Dr David Rieter Workshop On Wednesday 10th June City Libraries presented a full day workshop by Dr David Rieter from Interactive Publications Pty Ltd (IP). Thanks to funding from Townsville City Council twenty people attended the free of charge workshop and as well as gaining an inside view of publishing, we were even supplied morning tea and lunch. Thank you Annette Burns from City Libraries for looking after us so well. David is the director of Interactive Publications. IP has four imprints. - Glasshouse Books: Biographies & non-fiction. - IP Kids: Children’s books. - IP Digital - Interactive Press: Flagship literary imprint & poetry. - IP Pics: Is a competition for unpublished manuscripts and is open for submissions from 1st October - 1st December 2009. Categories are: Best fiction Best Creative non-fiction Best poetry Best first book any genre. Interactive Publications is also involved in an Emerging Author Series. Each year they nominate up to seven titles from their forward list to the Australian Council for support under their Presentation of Promotions Program. David spoke on the importance of presentation and covered independent and mainstream publishing as well as self- publishing. He stressed that publishing is easy - it’s getting noticed that is difficult. - Do’s and Don’ts of getting started. - Writing for the reader. - How to sell your work to a publisher. - The importance of your Covering Letter and Synopsis. - Contracts and getting paid. - Promoting your work- pre-publication. - Targeting the Media. Thank you David for a most informative workshop - and for the bonus discussion that evening at our weekly writer’s meeting. For further information on IP visit David’s website on http://www.ipoz.biz/ WITS is looking forward to working in partnership with Townsville City Council and in conjunction with City Libraries to present future workshops and events.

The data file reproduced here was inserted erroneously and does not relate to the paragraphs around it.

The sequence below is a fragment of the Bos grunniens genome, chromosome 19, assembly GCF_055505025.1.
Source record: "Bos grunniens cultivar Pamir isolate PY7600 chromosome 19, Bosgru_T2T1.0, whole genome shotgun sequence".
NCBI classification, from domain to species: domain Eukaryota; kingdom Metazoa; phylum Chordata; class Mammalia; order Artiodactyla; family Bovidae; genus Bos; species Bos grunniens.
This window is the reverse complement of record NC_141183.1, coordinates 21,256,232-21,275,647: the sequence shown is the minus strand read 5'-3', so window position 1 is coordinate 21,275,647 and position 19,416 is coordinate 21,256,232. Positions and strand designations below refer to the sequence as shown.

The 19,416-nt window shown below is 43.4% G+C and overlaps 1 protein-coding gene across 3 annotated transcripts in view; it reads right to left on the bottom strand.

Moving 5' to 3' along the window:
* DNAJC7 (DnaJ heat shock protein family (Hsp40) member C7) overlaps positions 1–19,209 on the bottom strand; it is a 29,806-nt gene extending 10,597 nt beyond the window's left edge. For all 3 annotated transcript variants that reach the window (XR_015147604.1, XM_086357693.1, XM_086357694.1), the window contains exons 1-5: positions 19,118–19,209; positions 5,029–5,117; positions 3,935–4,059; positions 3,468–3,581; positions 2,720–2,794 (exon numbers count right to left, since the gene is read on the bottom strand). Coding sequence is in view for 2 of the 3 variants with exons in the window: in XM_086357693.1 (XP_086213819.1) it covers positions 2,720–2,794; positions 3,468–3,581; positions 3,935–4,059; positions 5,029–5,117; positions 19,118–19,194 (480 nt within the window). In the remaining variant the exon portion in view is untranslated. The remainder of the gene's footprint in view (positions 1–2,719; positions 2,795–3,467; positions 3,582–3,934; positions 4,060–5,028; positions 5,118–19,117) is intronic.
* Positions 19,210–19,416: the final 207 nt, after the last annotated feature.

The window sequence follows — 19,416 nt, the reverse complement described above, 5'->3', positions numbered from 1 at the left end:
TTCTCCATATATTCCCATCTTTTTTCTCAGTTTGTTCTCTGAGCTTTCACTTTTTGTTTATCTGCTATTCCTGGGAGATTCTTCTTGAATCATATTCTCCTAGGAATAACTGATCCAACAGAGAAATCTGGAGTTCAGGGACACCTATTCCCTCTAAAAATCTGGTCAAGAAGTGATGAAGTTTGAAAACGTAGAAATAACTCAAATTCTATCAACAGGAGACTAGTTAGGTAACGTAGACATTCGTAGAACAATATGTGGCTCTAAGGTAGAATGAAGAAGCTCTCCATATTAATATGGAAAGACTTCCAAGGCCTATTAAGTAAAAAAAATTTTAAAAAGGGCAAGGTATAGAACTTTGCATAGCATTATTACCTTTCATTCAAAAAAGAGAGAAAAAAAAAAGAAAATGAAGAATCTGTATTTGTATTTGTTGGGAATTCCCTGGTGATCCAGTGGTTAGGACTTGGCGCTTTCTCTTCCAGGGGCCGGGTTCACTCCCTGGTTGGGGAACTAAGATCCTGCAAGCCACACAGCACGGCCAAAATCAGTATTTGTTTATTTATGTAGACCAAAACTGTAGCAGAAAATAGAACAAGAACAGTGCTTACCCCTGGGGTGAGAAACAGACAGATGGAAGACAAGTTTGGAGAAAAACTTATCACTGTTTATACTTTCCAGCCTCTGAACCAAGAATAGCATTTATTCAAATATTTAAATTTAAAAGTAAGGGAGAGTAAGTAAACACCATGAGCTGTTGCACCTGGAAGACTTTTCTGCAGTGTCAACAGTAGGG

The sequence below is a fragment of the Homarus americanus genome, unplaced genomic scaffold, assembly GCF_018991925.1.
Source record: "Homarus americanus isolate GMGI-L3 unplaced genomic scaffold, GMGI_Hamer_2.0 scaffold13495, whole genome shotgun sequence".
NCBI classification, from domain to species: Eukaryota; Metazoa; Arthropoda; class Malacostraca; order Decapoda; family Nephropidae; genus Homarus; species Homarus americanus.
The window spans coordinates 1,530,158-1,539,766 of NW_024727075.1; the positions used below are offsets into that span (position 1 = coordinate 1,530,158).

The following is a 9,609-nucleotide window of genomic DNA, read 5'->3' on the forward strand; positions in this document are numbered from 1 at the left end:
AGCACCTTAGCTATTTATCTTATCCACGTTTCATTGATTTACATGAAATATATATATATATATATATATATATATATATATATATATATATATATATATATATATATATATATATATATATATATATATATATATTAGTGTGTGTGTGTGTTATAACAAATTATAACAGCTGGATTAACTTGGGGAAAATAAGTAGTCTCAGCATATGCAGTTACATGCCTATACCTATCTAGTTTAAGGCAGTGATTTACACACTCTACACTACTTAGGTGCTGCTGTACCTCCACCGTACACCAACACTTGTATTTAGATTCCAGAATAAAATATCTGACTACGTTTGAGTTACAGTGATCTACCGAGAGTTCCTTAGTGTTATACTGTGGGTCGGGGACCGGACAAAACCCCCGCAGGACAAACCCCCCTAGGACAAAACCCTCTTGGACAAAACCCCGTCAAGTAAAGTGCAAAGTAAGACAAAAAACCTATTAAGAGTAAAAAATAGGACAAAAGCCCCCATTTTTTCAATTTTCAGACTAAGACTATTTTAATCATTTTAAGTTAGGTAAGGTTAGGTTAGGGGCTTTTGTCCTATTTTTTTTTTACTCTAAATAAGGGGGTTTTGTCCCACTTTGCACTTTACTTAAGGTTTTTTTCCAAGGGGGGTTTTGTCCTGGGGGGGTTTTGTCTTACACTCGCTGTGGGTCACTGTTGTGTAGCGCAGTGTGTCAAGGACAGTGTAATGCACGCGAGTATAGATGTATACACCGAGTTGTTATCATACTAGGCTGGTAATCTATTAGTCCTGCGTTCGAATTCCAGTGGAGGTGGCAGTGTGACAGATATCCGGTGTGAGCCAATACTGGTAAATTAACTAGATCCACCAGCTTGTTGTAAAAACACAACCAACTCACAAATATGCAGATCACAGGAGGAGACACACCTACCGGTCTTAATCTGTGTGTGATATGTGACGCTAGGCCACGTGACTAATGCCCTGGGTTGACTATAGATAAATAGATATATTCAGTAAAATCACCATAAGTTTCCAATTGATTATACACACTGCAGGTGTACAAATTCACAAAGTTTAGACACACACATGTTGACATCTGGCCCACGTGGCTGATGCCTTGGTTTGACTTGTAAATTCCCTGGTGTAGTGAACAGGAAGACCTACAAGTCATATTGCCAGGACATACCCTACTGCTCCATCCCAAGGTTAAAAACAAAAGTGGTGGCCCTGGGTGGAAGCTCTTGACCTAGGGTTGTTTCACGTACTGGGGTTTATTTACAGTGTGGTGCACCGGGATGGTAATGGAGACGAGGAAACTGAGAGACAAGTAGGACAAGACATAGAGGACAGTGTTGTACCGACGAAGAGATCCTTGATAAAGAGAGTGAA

Writers in townsville was awash with authors last Wednesday as we played supper hosts to Ann Jones and David Reiter.
Ann and David gave an all day workshop at the libary and then were invited to Wits for a light supper and informal chat.